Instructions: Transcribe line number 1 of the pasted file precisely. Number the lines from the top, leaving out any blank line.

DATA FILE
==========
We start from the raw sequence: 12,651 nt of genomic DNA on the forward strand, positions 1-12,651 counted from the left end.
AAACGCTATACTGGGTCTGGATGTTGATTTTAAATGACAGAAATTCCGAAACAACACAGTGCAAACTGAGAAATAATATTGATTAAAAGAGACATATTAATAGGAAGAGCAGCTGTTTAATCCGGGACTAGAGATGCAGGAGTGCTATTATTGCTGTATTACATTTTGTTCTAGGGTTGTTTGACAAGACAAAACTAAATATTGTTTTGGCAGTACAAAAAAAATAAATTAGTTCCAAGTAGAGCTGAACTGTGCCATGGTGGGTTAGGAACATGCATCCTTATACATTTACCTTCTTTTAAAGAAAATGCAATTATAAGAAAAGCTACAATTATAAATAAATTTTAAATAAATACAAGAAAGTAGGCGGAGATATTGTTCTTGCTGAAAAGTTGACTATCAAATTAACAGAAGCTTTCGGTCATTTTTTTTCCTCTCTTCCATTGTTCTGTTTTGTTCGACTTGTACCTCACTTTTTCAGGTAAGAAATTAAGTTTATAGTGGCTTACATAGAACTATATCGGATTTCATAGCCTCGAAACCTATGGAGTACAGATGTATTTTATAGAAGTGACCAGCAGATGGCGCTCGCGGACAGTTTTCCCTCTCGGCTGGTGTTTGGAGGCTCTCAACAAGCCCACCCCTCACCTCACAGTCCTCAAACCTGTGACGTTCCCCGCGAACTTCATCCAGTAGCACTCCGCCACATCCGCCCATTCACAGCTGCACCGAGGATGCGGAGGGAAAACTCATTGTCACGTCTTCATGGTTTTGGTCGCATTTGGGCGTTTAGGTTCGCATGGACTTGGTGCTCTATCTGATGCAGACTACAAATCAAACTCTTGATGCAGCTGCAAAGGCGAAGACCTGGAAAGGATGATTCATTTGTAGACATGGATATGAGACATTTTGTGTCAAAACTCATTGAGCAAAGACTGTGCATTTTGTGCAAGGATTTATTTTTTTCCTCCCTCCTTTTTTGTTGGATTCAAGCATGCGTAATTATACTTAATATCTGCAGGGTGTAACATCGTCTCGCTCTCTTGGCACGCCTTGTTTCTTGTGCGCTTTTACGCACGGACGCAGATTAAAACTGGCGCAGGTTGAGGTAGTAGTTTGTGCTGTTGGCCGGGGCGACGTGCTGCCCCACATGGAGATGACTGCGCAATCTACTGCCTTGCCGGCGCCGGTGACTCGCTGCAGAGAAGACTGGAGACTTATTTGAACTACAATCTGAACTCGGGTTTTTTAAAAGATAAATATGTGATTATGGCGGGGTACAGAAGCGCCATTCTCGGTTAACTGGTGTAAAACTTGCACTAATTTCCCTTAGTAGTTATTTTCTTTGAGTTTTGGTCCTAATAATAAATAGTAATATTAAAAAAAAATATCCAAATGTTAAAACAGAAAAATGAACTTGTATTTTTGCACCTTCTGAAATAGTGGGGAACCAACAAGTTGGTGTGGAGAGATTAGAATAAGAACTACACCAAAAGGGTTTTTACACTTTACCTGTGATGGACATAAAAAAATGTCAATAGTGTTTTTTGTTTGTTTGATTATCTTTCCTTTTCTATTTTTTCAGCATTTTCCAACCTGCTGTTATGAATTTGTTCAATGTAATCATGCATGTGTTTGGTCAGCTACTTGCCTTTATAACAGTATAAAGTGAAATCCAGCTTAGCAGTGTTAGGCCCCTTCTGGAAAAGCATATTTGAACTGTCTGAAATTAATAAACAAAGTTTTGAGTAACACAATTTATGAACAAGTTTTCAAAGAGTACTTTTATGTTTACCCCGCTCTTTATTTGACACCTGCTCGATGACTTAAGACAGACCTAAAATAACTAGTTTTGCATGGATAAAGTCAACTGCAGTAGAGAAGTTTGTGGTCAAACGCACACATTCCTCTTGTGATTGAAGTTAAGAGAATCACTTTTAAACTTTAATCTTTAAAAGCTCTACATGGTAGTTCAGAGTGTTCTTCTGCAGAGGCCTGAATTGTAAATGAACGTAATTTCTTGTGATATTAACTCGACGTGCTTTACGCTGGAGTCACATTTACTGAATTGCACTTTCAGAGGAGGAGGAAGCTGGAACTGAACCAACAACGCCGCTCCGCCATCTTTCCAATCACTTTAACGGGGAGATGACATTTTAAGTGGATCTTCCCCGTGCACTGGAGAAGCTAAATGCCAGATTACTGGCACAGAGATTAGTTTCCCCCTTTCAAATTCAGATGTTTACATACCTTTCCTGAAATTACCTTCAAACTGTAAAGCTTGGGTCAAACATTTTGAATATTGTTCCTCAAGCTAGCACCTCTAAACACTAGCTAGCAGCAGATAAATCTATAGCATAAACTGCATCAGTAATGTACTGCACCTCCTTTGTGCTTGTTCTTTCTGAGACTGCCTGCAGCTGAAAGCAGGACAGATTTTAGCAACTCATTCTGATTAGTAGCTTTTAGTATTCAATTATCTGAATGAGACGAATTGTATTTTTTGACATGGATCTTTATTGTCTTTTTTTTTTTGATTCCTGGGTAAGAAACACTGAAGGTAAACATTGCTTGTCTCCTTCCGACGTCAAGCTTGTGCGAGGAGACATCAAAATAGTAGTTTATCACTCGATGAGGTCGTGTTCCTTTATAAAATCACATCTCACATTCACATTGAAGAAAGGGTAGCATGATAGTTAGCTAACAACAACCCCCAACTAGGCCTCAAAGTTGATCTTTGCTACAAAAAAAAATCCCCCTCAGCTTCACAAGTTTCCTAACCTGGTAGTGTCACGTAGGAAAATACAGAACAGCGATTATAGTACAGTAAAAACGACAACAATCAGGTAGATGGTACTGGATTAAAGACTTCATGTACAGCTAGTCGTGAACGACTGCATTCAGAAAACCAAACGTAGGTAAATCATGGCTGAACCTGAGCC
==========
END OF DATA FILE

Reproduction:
We start from the raw sequence: 12,651 nt of genomic DNA on the forward strand, positions 1-12,651 counted from the left end.